As regulators pressure banks to strengthen oversight of their "critical" vendors, many are scrambling to adjust their contracts, reporting, systems and staffing.
In interviews with executives at several vendors to the financial services industry, their level of concern varies according to their size and experience with examiners. But even those who have long been subject to scrutiny say they are getting more questions from customers and staffing up to deal with the added compliance chores.
Some vendors say regulators are taking vendor risk more seriously than ever before, and expect the issues they raise in their exams to be addressed immediately. Others report that the new rules have dramatically elongated their sales cycle. There are even those who say they are just doing what they've always done, but with larger staffs and greater resources devoted to compliance.
"The regulators are very serious and they are raising the bar in terms of their expectations of banks and key technology service providers to safeguard U.S. financial systems," says Edward Ho, president of Fundtech, a payment processing company based in Jersey City that works with more than 400 banks, credit unions and government-sponsored entities.
The major bank regulators, including the Office of the Comptroller of the Currency, the Consumer Financial Protection Bureau, the Federal Deposit Insurance Corp. and the Federal Reserve have all issued updated rules in recent months that require banks to step up their oversight of third-party vendors deemed crucial to their operations. That includes risk-scoring them, micro-analyzing their numbers, and conducting on-site audits.
Some vendors have already been caught up by the higher expectations. Fundtech received a consent order from the Office of the Comptroller of the Currency in December, based on an exam conducted the year before, prior to Ho's arrival.
The consent order says Fundtech lacked formalized vendor risk policies and procedures and an enterprise-wide asset risk assessment. It also found the company's business continuity planning, patch management and log review programs to be inadequate.
Ho, who was recruited by Fundtech's private equity owners in 2013, says the company has made the fixes sought by regulators. A March exam went well with no significant comments, according to Ho, but the order can't technically be terminated until the fourth quarter of 2014.
"Banks and tech service providers need to pay sufficient attention and respect to the regulators' requests and respond without delays, to show they are serious," Ho says. "The organization has to be focused at the highest level on remediation efforts."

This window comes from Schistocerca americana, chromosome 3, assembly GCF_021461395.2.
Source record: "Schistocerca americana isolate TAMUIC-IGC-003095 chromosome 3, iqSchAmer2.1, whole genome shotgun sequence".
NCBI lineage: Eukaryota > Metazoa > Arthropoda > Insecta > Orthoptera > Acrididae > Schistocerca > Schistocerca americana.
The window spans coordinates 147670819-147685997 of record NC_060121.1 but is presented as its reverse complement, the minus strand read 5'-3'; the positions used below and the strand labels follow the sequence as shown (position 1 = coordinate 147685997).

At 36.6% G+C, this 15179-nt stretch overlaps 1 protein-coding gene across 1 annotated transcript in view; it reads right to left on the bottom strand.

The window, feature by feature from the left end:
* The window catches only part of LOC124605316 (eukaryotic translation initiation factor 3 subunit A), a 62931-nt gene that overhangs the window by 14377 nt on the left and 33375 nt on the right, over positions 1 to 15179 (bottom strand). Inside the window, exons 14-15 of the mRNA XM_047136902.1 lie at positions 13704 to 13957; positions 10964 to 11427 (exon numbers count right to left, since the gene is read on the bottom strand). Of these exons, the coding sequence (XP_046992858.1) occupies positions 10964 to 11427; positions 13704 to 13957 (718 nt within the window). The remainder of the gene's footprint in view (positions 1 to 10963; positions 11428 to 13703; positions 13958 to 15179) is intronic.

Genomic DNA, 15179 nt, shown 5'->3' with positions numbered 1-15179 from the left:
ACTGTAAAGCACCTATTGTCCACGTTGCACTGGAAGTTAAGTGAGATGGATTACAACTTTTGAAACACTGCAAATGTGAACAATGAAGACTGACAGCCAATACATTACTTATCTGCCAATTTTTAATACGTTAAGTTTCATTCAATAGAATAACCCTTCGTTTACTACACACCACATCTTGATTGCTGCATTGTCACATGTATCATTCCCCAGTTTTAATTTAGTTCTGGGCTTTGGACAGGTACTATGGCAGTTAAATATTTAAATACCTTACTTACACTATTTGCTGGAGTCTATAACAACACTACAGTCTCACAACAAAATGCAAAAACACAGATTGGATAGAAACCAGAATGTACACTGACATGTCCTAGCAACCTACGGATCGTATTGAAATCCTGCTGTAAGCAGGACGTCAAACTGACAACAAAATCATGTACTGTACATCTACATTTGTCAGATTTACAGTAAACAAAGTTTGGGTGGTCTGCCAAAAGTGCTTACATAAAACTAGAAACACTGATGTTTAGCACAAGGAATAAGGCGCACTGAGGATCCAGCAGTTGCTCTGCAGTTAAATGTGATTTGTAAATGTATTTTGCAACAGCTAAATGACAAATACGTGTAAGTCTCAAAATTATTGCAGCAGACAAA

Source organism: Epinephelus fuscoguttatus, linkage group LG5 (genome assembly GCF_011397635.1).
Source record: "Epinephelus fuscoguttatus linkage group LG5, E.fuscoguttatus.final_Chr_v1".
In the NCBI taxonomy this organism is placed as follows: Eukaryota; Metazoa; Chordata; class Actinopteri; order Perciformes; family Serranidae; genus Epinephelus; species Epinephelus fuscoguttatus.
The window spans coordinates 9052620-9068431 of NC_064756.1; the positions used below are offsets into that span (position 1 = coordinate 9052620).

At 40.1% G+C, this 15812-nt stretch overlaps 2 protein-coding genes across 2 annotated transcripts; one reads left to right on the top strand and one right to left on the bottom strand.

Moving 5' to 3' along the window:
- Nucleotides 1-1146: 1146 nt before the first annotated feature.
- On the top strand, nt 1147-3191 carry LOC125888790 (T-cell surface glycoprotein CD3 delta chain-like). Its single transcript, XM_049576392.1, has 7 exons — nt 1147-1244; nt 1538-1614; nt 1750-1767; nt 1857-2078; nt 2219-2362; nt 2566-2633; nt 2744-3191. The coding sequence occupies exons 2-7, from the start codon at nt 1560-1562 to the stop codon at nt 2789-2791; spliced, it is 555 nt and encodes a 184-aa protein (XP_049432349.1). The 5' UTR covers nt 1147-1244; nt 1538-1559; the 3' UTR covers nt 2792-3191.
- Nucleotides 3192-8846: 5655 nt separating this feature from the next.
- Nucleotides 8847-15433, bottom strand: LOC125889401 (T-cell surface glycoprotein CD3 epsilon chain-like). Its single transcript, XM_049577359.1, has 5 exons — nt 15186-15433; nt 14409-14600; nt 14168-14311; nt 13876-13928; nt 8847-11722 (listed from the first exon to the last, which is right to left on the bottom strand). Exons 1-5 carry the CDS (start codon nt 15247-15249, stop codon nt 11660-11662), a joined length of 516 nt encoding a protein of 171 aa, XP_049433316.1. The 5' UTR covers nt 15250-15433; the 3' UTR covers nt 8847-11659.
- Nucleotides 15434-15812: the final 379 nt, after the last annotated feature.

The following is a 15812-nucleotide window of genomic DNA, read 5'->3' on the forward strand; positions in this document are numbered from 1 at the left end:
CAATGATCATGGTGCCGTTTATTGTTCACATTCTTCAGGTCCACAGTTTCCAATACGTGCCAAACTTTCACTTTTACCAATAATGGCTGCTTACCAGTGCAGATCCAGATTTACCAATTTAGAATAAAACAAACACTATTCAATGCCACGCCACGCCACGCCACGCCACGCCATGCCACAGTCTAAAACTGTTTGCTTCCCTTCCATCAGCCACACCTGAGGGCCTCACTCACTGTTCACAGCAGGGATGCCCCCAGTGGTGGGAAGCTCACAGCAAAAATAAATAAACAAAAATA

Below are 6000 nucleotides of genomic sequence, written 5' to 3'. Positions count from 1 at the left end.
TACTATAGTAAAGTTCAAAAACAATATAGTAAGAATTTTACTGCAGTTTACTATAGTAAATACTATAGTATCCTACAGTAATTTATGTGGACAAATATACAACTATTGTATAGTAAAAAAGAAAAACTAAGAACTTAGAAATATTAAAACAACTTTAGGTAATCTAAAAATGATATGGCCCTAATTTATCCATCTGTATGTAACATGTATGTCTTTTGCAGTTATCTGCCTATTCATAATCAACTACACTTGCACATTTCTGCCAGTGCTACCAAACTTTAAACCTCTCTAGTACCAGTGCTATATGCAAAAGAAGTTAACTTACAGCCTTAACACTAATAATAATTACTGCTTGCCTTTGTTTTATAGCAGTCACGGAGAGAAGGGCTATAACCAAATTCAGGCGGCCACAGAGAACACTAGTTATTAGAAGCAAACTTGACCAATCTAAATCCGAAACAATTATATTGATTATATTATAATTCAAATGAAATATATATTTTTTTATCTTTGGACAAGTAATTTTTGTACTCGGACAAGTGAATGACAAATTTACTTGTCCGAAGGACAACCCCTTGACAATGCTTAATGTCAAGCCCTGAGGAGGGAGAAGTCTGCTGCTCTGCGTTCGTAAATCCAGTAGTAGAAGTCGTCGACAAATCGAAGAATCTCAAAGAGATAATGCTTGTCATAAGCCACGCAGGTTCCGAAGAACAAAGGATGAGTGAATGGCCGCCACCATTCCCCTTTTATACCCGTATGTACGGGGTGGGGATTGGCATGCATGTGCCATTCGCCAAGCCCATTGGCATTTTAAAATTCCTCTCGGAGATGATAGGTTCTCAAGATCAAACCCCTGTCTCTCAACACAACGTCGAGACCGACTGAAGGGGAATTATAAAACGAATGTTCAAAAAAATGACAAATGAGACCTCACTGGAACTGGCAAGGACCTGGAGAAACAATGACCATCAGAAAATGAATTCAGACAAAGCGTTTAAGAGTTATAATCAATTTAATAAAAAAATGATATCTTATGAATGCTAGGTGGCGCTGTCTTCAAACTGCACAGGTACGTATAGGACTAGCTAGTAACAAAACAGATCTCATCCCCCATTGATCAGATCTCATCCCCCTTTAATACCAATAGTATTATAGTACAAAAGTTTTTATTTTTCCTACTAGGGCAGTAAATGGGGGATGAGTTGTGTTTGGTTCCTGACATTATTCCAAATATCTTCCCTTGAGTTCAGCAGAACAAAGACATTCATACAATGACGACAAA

One item regulators are looking for is true independence of functions such as compliance and security. "I think we're at the forefront of a wave of intense scrutiny by regulators," Ho says.
Overall, small vendors seem far more concerned with the new rules than large ones.
"I have started to see this elongate my sales cycles," says Jeff Sant, executive vice president, Primatics Financial, a maker of software that automates stress tests. "I was in midst of negotiating a deal, and a new policy was written at the bank, and we had to start over."
Sant says he believes the new rules favor larger companies with the staff and resources to deal with more compliance. He worries that the new standards are thwarting innovation.
"Innovation comes up through these tertiary companies," he says. "The more you make it difficult for innovation to enter this space, you're going to lose something."
The same dynamic will adversely affect small banks, which can't deal with the cost of regulations and are used to a simpler process of vendor selection and management, according to Sant.
"Smaller banks are used to going out to dinner and signing something on a piece of napkin," he says.
One aspect of the revised rules that's tough on smaller vendors is the need to show financial stability, Sant says.
"We grow 30% a year, we look different every year," he explains. "You're not going to have a lot of small vendors who can show five years of steady growth and low leverage."
But the risk-scoring and onsite audits don't concern Sant, because as a vendor to large banks Primatics already does them.
Other large vendors used to working with bigger banks say they're used to strict regulations. Jacksonville, Fla.-based FIS, for instance, is already regulated as a technology service provider by the Federal Financial Institutions Examination Council's multiregional data processing program.
"I think we're in a good position to address the requirements," says Greg Montana, chief risk officer at FIS, which is the largest vendor of core banking technology to U.S. banks.
At the same time, Montana has expanded the company's compliance efforts as a result of regulators' intensified focus on vendors. FIS has had a dedicated risk information security and compliance program in place for nearly three years. The company has hired executives from Bank of America, Wells Fargo, AT&T and Verizon, as well as former regulators and law enforcement officers, into the program.